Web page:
- The Washington Times - Thursday, May 16, 2002

REYKJAVIK, Iceland NATO, brushing aside Russian opposition, officially opened its new round of enlargement yesterday by meeting with the nine former communist countries that will be considered for membership at the alliance's Prague summit in November.

A day after the 53-year-old organization embraced Russia as a de facto ally in the fight against terrorism, weapons of mass destruction and other modern ills, it declared the road to Prague "clear." It also told the applicants that those chosen to join will sign "individual accession protocols no later than" next spring.

"They all want in," Secretary of State Colin L. Powell told reporters traveling with him on the trip. "They are all working hard."

He said the United States would insist that there be "no probationary status" for the countries invited to Prague, and that they become full-fledged members soon afterward.

NATO's 19 foreign ministers, at the end of a two-day meeting here, also forged stronger partnerships with Ukraine, the former Soviet republics in Central Asia, and Yugoslavia, against which the alliance waged its last two military campaigns over Bosnia and Kosovo.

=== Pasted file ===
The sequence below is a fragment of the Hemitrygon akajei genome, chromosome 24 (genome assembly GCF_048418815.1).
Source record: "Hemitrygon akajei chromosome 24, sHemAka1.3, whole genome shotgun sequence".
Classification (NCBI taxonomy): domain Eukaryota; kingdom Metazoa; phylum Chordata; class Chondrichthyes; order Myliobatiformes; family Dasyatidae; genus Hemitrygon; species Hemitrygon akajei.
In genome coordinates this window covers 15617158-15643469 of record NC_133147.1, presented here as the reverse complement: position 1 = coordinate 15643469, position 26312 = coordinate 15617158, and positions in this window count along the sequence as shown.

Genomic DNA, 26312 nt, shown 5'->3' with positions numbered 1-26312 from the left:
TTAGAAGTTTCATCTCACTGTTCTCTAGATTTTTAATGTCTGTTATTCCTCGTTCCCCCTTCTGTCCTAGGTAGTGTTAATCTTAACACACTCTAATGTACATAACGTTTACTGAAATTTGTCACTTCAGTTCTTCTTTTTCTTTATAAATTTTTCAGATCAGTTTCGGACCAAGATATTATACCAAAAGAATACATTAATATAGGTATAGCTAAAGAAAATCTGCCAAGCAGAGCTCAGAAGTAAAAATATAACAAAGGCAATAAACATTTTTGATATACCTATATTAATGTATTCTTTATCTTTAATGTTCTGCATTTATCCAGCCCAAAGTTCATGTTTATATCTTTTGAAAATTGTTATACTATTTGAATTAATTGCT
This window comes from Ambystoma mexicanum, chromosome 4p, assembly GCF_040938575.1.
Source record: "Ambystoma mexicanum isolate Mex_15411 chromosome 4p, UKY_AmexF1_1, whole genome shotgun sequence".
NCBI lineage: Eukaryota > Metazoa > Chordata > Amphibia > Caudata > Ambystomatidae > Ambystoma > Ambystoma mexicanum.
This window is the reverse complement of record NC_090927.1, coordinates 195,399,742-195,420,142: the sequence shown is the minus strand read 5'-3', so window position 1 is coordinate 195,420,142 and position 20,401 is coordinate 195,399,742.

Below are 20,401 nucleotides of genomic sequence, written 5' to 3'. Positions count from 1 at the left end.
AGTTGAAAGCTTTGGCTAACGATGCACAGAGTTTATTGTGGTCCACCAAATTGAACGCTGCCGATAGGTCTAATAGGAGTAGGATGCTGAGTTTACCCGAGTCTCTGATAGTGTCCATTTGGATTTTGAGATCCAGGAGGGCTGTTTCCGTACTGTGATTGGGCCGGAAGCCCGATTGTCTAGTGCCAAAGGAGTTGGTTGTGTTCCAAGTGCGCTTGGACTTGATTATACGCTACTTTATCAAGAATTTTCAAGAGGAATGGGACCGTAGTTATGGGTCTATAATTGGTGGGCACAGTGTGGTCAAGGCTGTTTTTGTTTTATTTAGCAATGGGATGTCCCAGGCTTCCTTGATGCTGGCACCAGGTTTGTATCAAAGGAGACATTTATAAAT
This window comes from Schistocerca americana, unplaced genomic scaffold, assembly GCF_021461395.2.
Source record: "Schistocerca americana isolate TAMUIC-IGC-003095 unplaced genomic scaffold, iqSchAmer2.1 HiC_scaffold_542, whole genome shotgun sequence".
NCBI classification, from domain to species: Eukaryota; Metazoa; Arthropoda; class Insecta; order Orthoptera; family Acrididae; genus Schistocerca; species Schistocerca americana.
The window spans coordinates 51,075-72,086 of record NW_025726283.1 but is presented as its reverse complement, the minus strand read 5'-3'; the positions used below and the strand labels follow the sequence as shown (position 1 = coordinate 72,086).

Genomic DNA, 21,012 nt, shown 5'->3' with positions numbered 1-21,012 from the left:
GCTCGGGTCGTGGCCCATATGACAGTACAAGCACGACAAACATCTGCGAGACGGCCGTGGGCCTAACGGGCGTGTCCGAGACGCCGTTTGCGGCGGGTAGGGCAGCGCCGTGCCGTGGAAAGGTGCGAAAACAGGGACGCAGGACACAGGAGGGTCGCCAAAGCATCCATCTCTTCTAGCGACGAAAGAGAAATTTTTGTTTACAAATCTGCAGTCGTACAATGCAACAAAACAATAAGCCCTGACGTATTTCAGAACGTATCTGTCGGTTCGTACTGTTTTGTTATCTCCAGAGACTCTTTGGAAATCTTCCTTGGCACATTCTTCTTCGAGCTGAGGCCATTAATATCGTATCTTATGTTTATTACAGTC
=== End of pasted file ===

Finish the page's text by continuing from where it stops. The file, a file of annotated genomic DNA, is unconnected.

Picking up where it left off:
"North America, Europe and countries of Central Asia are now part of a political community that is unprecedented in its breadth, in its inclusiveness and in its capacity to work together," NATO Secretary-General George Robertson told those at the meeting yesterday.

Mr. Powell said the desire of so many countries to become members invalidates the recent criticism that NATO has lost its relevance and should be dismantled.

"It's very hard to close down when people are standing in line to get in," he said.

Although the final communique of the meeting didn't use the word "robust" to describe the enlargement that NATO envisions, the United States, which coined the phrase "robust expansion," insisted that was not a sign of disagreement with its allies.

"I'm not sure why the specific choice of words was made," Mr. Powell said. "Robust is, I think, a pretty accurate description of the feelings of my colleagues and the positions that I see emerging in all of the alliance members."

As many as seven applicants Bulgaria, Estonia, Latvia, Lithuania, Romania, Slovenia and perhaps Slovakia are expected to get invitations in Prague. Albania and Macedonia are not seen as viable candidates yet. Croatia, the former Yugoslav republic, also is an aspirant, but it submitted its application too late to be considered for this round.


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